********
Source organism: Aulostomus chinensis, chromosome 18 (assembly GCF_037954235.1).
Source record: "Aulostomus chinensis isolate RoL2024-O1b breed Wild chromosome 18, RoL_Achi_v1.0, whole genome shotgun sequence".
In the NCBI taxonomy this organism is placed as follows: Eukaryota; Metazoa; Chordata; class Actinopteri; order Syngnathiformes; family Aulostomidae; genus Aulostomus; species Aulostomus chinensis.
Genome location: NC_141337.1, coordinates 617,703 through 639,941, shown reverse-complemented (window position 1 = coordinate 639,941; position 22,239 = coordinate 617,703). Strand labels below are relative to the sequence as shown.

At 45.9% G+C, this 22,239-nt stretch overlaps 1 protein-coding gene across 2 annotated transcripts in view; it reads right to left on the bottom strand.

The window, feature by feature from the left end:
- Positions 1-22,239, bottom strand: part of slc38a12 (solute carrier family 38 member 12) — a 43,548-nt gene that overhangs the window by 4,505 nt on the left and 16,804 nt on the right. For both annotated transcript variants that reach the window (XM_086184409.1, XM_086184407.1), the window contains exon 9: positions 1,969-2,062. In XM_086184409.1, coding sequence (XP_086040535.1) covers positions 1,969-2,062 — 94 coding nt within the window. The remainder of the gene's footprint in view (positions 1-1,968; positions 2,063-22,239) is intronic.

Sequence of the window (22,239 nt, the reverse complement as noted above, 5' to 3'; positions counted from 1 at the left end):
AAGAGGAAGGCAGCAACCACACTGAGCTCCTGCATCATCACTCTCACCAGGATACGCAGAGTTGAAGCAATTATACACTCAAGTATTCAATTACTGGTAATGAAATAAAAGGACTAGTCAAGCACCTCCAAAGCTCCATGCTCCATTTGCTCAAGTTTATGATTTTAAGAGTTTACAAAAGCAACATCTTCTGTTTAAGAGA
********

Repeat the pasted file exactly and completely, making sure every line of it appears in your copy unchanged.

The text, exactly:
Source organism: Aulostomus chinensis, chromosome 18 (assembly GCF_037954235.1).
Source record: "Aulostomus chinensis isolate RoL2024-O1b breed Wild chromosome 18, RoL_Achi_v1.0, whole genome shotgun sequence".
In the NCBI taxonomy this organism is placed as follows: Eukaryota; Metazoa; Chordata; class Actinopteri; order Syngnathiformes; family Aulostomidae; genus Aulostomus; species Aulostomus chinensis.
Genome location: NC_141337.1, coordinates 617,703 through 639,941, shown reverse-complemented (window position 1 = coordinate 639,941; position 22,239 = coordinate 617,703). Strand labels below are relative to the sequence as shown.

At 45.9% G+C, this 22,239-nt stretch overlaps 1 protein-coding gene across 2 annotated transcripts in view; it reads right to left on the bottom strand.

The window, feature by feature from the left end:
- Positions 1-22,239, bottom strand: part of slc38a12 (solute carrier family 38 member 12) — a 43,548-nt gene that overhangs the window by 4,505 nt on the left and 16,804 nt on the right. For both annotated transcript variants that reach the window (XM_086184409.1, XM_086184407.1), the window contains exon 9: positions 1,969-2,062. In XM_086184409.1, coding sequence (XP_086040535.1) covers positions 1,969-2,062 — 94 coding nt within the window. The remainder of the gene's footprint in view (positions 1-1,968; positions 2,063-22,239) is intronic.

Sequence of the window (22,239 nt, the reverse complement as noted above, 5' to 3'; positions counted from 1 at the left end):
AAGAGGAAGGCAGCAACCACACTGAGCTCCTGCATCATCACTCTCACCAGGATACGCAGAGTTGAAGCAATTATACACTCAAGTATTCAATTACTGGTAATGAAATAAAAGGACTAGTCAAGCACCTCCAAAGCTCCATGCTCCATTTGCTCAAGTTTATGATTTTAAGAGTTTACAAAAGCAACATCTTCTGTTTAAGAGA